I am rather pleased to report that the owner and operator of this blog has been reacting, mm, quite well to Arkham Asylum’s latest psychotherapy techniques. Why, at this point, I am reasonably certain he will be fit to rejoin respectable society within as little as two years.

RL Straightjacket
“There are five lights! FIVE LIGHTS!”

Such are the wonders of isolation, electroshock, and their ilk, mm?

Mr. Lotus, however, remains stubbornly insistent on returning to the dreadful little reviews that keep this blog afloat, which no doubt stem from some narcissistic delusion that he is somehow irreplaceable. The Batman‘s one reviewer and champion in this day and age, he’d like to believe. Utter rubbish, of course, and the purpose of this review is to prove it so that I may break his spirit for once and all time complete his treatment and further his recovery. Anyone may review an episode of a cartoon as forgotten as this one, and better, I daresay.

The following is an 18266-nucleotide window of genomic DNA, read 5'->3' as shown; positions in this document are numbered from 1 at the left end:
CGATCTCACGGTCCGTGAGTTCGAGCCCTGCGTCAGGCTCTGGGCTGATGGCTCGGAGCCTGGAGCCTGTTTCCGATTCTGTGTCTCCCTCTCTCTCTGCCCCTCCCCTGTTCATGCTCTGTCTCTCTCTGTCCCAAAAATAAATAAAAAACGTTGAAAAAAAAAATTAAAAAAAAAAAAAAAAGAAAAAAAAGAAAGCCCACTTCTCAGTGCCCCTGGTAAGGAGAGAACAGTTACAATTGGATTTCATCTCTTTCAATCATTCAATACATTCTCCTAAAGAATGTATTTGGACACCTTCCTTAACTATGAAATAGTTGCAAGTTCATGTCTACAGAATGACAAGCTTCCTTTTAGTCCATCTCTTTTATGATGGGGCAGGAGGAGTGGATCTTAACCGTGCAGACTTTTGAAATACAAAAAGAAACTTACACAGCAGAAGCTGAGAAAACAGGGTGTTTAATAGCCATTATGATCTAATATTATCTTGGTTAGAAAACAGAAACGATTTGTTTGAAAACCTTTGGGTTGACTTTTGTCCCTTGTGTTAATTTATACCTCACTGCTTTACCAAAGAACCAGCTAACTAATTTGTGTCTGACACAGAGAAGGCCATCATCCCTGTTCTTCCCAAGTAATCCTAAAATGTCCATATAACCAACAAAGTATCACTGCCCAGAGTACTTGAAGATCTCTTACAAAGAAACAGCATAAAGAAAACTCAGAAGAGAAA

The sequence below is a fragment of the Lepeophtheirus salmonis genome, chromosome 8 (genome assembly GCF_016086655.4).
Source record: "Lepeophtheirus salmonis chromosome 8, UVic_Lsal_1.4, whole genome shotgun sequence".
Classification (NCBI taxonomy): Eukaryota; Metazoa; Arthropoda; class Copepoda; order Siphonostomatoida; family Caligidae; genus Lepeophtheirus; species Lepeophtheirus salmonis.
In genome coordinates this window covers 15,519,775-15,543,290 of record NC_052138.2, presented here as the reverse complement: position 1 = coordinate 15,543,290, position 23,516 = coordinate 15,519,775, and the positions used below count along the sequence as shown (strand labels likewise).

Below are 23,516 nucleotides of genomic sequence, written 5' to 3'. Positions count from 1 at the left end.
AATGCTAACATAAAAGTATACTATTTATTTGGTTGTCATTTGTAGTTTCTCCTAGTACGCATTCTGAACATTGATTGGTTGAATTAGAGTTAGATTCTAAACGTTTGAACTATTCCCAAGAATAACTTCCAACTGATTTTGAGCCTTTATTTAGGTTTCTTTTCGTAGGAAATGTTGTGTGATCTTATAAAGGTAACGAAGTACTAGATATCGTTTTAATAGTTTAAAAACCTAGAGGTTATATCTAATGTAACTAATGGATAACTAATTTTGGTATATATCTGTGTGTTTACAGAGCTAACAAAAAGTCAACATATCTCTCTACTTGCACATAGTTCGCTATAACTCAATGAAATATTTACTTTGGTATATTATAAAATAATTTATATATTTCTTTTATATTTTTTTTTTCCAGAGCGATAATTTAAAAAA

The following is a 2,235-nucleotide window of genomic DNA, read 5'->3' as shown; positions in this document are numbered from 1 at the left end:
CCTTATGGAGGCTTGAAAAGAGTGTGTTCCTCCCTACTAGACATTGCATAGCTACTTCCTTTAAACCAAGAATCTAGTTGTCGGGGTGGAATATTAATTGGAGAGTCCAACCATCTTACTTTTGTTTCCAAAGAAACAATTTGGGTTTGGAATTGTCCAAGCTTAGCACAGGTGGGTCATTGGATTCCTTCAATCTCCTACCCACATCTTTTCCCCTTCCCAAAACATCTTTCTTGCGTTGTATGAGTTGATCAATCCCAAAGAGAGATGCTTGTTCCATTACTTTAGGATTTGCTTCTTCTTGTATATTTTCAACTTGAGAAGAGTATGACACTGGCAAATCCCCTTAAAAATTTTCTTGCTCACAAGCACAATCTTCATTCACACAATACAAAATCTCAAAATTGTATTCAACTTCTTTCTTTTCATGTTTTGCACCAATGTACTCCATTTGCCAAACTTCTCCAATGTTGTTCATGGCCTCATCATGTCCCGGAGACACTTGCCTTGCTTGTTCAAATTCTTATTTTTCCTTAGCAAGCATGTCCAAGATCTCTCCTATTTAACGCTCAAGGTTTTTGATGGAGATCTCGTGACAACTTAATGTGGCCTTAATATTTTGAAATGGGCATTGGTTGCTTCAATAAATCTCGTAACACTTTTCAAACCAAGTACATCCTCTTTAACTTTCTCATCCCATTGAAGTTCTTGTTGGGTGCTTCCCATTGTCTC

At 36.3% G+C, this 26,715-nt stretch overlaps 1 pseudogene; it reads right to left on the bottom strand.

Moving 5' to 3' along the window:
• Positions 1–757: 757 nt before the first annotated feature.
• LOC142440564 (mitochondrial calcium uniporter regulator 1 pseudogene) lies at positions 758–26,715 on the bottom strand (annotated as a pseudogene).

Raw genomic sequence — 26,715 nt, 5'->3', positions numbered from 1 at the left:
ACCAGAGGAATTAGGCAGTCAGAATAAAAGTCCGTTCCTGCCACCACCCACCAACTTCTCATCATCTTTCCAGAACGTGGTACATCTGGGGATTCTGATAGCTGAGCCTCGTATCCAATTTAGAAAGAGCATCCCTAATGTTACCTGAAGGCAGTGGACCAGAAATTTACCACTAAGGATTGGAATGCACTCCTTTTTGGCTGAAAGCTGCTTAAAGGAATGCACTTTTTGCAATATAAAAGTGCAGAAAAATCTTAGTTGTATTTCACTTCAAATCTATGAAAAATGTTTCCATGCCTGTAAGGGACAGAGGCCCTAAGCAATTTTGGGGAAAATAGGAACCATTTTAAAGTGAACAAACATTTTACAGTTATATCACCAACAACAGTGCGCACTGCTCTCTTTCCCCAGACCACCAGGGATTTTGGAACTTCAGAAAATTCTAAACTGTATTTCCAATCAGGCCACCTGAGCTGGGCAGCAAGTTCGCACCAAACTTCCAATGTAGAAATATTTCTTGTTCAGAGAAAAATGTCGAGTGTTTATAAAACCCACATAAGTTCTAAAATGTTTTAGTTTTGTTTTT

Ah, I see that some of you are already prepared to bombard me with accusations of narcissism equal to or even greater than Mr. Lotus’s, for does this episode not mark my “true” debut on The Batman? Not at all, I contend – that moment is quite far off, and today’s episode largely focuses on the psyche of another of Gotham’s inhabitants. You may have heard of him from some little gossip rag or another.

Joker Delivery

The inner workings of Joker’s mind have been an endless source of fascination to amateurs and professionals around the globe, and the theories, I daresay, are as numerous as the graves he’s filled. Aheh.